The Lagos State Government says its 30 years Urban Development Policy will bequeath a blueprint for management of the built environment sector in the state to ensure orderliness.
The Commissioner for Physical Planning and Urban Development, Mr Tayo Bamgbose-Martins, said this at an agenda setting workshop for presentation of the Lagos State Urban Development Policy (LSUDP) 2023-2053 on Tuesday, May 9, 2023.
Declaring the three-day programme opened, Bamgbose-Martins said that, when in place, the policy would set agenda for Nigeria and the right tone for the Urban Development of Lagos State.
He also said the urban development policy would complement other notable initiatives of the administration to revamp the physical planning sector and birth a 21st Century Lagos Economy.
The commissioner added that the policy when in place, would set the right tone for the development of Lagos State, taking cognisance of all planning indexes.
“Through this workshop, experts in the various fields are expected to give critical inputs to enrich the final outcome that we all can own.
“The Lagos State Urban Development Policy, when fully in place, will complement other notable initiatives of this administration to revamp the physical planning sector in Lagos state and birth a 21st Century Lagos economy.
“One of the new initiatives is the Certified Accreditor Programme (CAP) and Structural Integrity Programme, both of which will see to the involvement of private professionals in this sector in regulating the built environment.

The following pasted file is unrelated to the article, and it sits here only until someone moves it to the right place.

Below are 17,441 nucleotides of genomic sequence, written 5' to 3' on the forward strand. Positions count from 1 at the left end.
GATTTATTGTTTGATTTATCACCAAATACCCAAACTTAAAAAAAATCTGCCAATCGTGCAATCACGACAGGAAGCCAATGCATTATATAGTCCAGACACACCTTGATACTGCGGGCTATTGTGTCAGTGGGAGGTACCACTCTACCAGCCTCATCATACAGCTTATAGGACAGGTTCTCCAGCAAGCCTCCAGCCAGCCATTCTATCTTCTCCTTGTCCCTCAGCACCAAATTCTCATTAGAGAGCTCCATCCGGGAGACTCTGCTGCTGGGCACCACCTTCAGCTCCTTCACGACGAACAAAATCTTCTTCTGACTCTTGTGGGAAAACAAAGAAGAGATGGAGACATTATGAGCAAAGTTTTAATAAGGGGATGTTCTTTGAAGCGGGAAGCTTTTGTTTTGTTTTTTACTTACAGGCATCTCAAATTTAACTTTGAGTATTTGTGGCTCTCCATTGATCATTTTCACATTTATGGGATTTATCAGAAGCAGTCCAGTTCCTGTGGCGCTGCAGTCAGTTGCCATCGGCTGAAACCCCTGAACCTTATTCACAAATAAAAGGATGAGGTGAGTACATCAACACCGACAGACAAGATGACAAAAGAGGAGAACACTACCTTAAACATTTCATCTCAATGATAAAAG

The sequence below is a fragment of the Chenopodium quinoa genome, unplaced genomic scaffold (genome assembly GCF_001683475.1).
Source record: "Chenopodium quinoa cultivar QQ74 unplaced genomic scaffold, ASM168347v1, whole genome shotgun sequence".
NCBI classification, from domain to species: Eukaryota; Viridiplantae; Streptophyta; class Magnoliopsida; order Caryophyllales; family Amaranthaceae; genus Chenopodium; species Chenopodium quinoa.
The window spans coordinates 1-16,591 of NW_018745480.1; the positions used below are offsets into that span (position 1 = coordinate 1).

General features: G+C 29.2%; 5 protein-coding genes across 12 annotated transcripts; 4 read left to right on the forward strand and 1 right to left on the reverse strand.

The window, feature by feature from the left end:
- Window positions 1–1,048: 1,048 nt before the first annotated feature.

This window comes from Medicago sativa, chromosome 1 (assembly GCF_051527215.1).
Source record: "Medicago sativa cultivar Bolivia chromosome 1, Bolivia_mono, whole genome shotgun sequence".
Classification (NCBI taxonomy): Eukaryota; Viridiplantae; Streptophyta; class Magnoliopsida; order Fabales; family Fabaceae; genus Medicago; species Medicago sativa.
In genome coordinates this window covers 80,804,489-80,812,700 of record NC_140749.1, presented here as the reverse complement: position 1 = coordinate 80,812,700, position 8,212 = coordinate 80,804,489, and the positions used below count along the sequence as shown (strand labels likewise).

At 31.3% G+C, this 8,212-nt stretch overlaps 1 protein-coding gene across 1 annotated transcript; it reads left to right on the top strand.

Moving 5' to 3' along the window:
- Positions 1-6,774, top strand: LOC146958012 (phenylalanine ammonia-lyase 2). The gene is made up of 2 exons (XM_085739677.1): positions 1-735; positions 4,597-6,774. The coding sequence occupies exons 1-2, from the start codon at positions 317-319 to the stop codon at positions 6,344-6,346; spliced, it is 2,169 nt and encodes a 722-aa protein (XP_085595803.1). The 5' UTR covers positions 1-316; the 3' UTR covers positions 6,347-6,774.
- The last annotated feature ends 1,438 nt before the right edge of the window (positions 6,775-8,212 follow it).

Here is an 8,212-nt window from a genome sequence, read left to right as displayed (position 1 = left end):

“It is my belief that the Lagos State Urban Development Policy and the CAP will reinforce each other and give the much-deserved progress in the system.
“It is on this note that I wish to formally declare this Agenda Setting Workshop open toward the presentation of an acceptable and sustainable Lagos state Urban Development Policy,” he said.
The Special Adviser to the Governor on e-GIS and Planning Matters, Dr Olajide Babatunde, said the workshop was aimed at providing direction and support to guiding future developments.
Babatunde added that submissions would go through legislative processes to introduce reforms in terms of what the state should look like to achieve a sustainable greater city.
He said the Federal Government since 2012, had been working on the National Urban Policy which the state was trying to domesticate through the current effort.
He said the urban policy would help to determine what to expect from a master plan for effective space distribution and management.
He said that “only 22 memoranda”, received by the ministry of physical planning and development were not good enough and expressed hope for more submissions.
The Chairman, Technical Committee on the Lagos State Urban Development Policy, Mr Adekunle Salami, a town planner, said the workshop would help the ministry and stakeholders co-create a sustainable and creative urban policy.
Salami gave a background of the project, saying the process started in 2021 to tackle some issues bedevilling the state.
He called for collaboration toward achieving the blueprint that would give direction for the next 30 years.
Other town planners including Chairman, Lagos State Chapter, Nigerian Institute of Town Planners, Mr Tayo Awomosu, said Lagos had the least landmass in the nation yet densely populated.
They called for larger stakeholders’ involvement because of cultural peculiarity of Nigerians who remained individualistic in land allocations, designs and layouts, resulting in scattered, discordant constructions that were usually not uniformed.
Mr Lookman Oshodi, Project Director, Arctic Infrastructure, contractors on the project, said the policy was supposed to have come earlier.
Oshodi said 75 per cent of the Lagos city settlement was within the informal setting and only 25 capturing the formal sector, hence the need for inclusiveness in planning.
He added that a simple and realistic policy was important for effectiveness in the process for implementation.
The vision of the Lagos Urban Development Policy was to ensure sound legal foundation, capable institutions and financial instruments to design, build sustainable as well as resilient, participatory and inclusive Lagos.
By Grace Alegba